Grab your trainers – it’s time for a workout. We ‘worked out’ how much exercise you’d need to do to burn off some of the food that’s being sold by Olympic sponsors.
Last month we talked about how sponsorship by Cadbury, Coca-Cola and McDonald’s could undermine the healthy ethos of the Olympics. It got me thinking about how much exercise I’d need to do to burn off the calories I’ll consume while watching the Games.
When I’m on the treadmill at the gym I’m always amazed at how long it takes to burn around 250 calories (much longer than the two minutes it takes to eat the Kit Kat they came from!).
How many calories should I eat per day?
It was reported that Michael Phelps ate 12,000 calories a day when training for the Beijing Olympics – he got to this by apparently eating a lot of pasta, pizza, eggs and sandwiches all washed down with energy drinks.
However, as most of us are not Olympic athletes, we need to consume far fewer calories than this – 2,000 a day for a woman and 2,500 for a man. So, how much ‘Olympic exercise’ would you have to do to burn off some of the Olympic food sponsors’ grub?
Working up an Olympic sweat
Well, a Big Mac meal with medium Coke (990 calories) would take a while to burn off – 110 minutes of cycling at 12mph. If you prefer something a little sweeter, a standard 49g Dairy Milk chocolate bar (260 calories) would take about 30 minutes of swimming laps, going at a moderate speed. And don’t forget the liquid calories! It would take you around 25 minutes of tennis to burn off a 500ml bottle of Coke.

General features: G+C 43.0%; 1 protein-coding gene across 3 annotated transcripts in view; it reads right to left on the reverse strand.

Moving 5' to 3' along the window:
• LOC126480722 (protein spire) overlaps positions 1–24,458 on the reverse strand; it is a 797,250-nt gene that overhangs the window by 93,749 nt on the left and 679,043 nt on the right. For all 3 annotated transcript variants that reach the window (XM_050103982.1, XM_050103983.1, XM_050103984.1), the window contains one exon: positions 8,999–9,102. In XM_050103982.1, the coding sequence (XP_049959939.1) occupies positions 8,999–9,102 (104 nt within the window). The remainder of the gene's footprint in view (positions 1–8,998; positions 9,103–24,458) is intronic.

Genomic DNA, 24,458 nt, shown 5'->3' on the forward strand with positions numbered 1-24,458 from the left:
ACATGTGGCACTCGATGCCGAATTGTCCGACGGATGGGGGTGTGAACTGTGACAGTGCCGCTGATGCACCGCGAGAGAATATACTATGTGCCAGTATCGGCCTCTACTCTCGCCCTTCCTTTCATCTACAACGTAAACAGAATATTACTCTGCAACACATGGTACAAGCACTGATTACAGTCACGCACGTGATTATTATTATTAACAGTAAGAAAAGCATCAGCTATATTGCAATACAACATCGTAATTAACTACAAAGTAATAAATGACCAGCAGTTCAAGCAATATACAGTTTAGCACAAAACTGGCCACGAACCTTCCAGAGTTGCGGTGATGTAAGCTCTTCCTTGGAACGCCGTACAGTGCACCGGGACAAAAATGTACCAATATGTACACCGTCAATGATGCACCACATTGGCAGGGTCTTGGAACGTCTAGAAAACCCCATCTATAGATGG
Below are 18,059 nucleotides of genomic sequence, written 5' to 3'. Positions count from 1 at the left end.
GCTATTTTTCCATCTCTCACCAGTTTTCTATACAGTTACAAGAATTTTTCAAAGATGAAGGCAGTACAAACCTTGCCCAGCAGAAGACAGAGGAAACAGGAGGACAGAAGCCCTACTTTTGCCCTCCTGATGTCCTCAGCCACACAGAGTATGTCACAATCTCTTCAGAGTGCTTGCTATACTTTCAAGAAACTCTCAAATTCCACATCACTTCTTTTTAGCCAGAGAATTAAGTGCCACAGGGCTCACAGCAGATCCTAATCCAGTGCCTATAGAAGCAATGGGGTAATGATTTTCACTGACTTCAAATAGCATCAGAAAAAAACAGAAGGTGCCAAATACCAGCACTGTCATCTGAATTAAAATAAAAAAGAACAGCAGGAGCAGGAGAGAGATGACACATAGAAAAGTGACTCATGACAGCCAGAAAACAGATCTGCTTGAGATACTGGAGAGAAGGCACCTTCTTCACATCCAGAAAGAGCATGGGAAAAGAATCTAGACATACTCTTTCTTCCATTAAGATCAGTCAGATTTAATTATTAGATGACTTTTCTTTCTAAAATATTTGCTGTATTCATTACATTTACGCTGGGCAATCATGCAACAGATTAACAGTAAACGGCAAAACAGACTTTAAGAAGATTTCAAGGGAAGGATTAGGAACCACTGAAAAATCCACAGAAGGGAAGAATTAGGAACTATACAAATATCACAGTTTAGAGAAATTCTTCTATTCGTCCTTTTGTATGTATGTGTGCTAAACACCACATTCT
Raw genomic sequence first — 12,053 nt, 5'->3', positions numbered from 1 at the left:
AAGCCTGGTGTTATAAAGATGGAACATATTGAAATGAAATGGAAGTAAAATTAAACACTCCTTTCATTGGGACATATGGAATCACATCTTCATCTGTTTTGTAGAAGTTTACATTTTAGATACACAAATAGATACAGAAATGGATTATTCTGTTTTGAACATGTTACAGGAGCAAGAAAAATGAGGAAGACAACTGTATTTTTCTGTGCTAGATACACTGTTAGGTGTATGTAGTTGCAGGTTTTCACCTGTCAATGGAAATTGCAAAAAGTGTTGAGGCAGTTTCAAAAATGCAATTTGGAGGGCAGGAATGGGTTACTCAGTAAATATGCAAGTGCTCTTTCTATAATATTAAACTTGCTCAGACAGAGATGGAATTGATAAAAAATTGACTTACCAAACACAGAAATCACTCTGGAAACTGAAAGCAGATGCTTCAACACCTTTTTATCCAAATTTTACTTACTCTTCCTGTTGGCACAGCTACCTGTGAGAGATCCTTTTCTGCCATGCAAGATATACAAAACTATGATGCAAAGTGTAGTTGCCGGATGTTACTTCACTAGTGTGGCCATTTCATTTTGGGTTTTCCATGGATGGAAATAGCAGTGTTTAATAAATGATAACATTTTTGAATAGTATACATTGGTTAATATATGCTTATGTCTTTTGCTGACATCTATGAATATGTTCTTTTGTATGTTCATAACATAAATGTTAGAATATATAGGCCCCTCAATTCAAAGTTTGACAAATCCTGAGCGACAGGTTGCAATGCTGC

Last time we discussed this, some of you were really frustrated by the apparent contradiction between a healthy sporting event and its fast-food sponsors. Commenters Matt Leach said:
‘I think that it’s appalling that an institution such as the Olympics should allow such organisations to sponsor them. We live in a time when the promotion of health and fitness, along with the known dangers of fast, convenient, or “junk” food, is higher than ever.’
But Annie was less worried about the calorie count than the patriotic principle:
‘I am not worried about the health of the foods offered – if you want to stuff yourself with rubbish you should be free to do so. What annoys me is that the three giant companies mentioned are American. A bit of patriotism when offering sponsorships would not have gone amiss.’
Are you worried about the calorie counts, or do you think that unhealthy food in sport is an inevitable part of sponsorship?